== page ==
Tuesday, July 23, 2013

HUD and FHA Financing

The Northwest Independent Real Estate Brokers Association (NWIBA) recently hosted a live webinar with Nancy West of the HUD Santa Ana Homeownership Center to discuss FHA changes such as appraisal protocol, the Housing & Economic Recovery Act of 2008, the status of housing inventory, and other topics of interest. Nancy West is one of four Marketing and Outreach Specialists for the US Department of Housing and Urban Development.

The FHA has a mission of promoting home ownership. She noted that FHA has banned all seller-assisted down payment programs, and in today’s strict lending environment, it is wise to talk to as many lenders as possible. Temporary limits on mortgage loan amounts are due to expire at the end of this year 2013. FHA will insure up to four units in a residence, and limits vary by county.

In King County, FHA will insure loans up to:
$567,500 on a single-family house
$726,500 on a duplex
$878,150 on a triplex, and
$1,091,350 on a four-plex.

All must be owner-occupied for at least one year, and 85% of the rents collected will help the owner qualify for a mortgage. FHA loans only require a 3.5% down payment, and 100% of that may be gifted by family or an acceptable secondary financing source. The state housing finance commission is a good source for eligible down payment assistance programs. No down payment assistance may be provided by the seller or the broker.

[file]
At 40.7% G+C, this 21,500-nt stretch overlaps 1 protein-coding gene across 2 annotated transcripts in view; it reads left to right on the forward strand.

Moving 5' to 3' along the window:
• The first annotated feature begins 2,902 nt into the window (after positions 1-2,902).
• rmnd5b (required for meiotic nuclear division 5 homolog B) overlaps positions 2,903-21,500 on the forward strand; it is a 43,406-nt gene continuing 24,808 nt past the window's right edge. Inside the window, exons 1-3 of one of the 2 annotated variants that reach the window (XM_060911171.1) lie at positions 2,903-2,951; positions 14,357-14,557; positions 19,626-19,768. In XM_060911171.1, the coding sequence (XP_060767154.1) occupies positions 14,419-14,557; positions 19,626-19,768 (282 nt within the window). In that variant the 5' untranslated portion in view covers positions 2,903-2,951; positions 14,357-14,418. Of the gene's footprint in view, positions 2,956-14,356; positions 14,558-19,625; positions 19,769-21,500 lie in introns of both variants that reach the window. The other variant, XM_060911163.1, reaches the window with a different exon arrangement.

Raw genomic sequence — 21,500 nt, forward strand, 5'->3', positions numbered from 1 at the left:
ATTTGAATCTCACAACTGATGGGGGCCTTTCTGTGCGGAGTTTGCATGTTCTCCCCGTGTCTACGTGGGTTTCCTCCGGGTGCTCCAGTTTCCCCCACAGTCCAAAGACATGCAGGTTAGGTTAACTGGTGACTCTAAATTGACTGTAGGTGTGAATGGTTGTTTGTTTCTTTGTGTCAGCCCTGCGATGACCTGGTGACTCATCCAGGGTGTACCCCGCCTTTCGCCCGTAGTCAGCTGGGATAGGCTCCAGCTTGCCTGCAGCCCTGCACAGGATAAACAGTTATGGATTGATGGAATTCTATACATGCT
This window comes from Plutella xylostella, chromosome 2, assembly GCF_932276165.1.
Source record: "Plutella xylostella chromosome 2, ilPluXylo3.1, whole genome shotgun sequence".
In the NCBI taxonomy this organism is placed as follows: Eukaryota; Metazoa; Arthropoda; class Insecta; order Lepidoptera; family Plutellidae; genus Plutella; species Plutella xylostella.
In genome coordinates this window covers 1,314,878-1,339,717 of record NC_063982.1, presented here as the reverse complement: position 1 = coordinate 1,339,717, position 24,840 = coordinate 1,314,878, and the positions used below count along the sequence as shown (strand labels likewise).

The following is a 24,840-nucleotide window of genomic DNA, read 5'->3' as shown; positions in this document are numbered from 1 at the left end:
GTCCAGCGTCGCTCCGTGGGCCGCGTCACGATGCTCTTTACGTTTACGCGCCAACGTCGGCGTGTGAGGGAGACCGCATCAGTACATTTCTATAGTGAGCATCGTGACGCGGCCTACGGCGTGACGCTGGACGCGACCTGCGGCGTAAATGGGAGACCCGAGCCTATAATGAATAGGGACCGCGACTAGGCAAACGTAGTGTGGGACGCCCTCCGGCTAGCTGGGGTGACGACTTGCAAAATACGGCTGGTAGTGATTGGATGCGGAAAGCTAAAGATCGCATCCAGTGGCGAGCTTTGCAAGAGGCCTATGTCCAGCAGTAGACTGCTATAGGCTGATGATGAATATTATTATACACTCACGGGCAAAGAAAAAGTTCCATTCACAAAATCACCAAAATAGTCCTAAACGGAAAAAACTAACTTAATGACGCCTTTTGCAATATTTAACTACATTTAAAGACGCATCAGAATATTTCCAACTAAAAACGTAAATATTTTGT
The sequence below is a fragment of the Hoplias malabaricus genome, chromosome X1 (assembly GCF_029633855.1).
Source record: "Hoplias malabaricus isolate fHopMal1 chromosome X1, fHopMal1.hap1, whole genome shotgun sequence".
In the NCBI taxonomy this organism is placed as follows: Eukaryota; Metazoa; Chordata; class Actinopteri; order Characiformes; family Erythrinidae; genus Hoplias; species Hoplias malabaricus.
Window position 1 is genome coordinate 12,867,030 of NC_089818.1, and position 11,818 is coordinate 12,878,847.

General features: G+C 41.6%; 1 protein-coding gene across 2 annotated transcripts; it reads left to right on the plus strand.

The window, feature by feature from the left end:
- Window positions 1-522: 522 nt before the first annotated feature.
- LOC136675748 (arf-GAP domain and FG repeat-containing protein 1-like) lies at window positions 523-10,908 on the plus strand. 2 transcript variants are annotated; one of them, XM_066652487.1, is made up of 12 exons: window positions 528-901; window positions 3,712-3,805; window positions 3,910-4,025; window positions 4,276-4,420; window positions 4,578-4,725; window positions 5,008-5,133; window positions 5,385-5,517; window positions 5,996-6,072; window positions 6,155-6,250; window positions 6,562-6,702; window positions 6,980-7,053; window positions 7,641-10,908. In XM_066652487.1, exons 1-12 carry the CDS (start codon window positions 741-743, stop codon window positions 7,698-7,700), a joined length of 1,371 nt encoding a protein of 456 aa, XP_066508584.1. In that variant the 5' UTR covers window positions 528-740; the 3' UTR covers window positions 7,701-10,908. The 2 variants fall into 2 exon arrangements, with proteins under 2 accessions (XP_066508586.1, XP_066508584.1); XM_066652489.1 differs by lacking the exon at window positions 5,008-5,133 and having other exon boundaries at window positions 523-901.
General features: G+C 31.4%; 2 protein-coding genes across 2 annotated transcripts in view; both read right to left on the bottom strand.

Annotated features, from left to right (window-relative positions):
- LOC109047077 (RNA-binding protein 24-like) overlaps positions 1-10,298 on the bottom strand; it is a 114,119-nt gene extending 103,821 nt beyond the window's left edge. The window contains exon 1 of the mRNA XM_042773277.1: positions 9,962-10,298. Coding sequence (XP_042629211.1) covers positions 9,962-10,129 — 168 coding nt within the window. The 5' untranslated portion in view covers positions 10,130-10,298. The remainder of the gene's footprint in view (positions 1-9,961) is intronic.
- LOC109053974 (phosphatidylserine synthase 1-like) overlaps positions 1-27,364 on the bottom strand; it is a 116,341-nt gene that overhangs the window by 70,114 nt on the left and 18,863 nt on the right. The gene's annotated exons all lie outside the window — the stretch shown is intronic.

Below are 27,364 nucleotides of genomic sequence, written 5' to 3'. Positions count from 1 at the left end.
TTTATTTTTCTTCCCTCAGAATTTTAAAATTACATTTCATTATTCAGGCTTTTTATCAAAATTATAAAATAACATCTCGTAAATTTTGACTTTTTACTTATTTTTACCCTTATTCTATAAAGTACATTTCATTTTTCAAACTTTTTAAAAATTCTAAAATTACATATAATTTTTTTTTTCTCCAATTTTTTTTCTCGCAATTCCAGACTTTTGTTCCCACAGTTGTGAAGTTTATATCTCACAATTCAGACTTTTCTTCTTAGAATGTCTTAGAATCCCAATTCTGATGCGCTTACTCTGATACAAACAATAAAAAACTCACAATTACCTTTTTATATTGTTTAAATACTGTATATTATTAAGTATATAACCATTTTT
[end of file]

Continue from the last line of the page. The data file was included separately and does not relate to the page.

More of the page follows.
HUD will approve buyers with FICO credit scores as low as 500; and will also look at non-traditional credit worthiness for those who have not established traditional lines of credit.

FHA mortgages are fully assumable by income- and credit-qualifying buyers. Like most lenders today, full documentation is required for a buyer to get an FHA loan.

FHA loans can be used to purchase property that has been re-sold in the preceding 90 days, although justification is required where the sales price exceeds 20% of the acquisition cost.

Short sale sellers are not eligible for an FHA mortgage for three years. Approximately 30% of all mortgages today are FHA-insured.

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